The percentage of Costa Ricans living in urban areas increased from 34% in the 1960s to 81% in 2021. The consequences of this accelerated and often disorganized growth are no secret. The increasing density of populated and developed areas puts great pressure on natural resources, while at the same time eliminating the original green areas, such as the premontane moist forest that once dominated the Central Valley. A wide range of voices from civil society, and the public and private sectors, say that there is only one thing to do: recover, regenerate, and revalue the city’s green areas, starting at the river.


The main reason for turning our December edition into one that looks back is to revisited characters and places and scheduled conversations we hadn’t been able to squeeze in the first time around. We celebrated achievements and moments that, during the year, had shaped our media organization and the community that accompanies us on the route of this collective bus.


The collective bus that gave our media organization its name is an exciting and comforting place to be—and that's all because of the readers, writers and communities that sustain this project. So this month’s edition is all about you. During the month of gratitude, we’re pulling our bus to the side of the road so more people can get on. We’re slowing down to check in with people who are linked to media organization through readership, friendship, or just a shared love for Costa Rica or in-depth journalism.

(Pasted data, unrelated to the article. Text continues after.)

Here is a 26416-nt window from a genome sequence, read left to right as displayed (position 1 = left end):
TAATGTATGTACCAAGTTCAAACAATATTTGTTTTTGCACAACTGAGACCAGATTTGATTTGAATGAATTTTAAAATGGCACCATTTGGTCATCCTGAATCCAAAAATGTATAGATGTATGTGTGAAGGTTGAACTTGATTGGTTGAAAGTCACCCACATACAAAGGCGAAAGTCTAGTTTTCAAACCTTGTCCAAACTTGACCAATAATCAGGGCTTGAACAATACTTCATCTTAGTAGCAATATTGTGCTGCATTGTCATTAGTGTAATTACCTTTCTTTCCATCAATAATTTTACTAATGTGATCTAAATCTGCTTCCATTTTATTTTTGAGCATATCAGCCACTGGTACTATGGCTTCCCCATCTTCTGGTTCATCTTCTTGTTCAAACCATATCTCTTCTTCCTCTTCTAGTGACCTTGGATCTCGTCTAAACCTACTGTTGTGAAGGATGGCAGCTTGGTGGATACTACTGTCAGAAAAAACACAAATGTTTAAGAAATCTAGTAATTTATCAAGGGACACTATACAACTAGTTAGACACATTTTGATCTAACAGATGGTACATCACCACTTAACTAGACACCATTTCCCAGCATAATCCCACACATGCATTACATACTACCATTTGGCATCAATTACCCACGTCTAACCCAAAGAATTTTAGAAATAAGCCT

Every morning in Costa Rica, older adults get up and start taking care of their grandchildren, their parents. But what is the invisible cost of this care? How do inequalities affect the burden of care in an aging society? and how does it transcend them? Is Costa Rica at the gates of a care crisis? . The 506 Collective teamed up with the Yamuni Tabush Foundation to capture a day in their lives. We worked with five photojournalists, all Costa Rican women and mothers, who fanned out across the country to tell five stories.


This is our second annual Inside Out edition—in which we hand our digital magazine over to the rural entrepreneurs who make Costa Rican run. We love doing this, but it’s also urgent: more than two years into this pandemic, the rural Costa Rica we love is still on the line.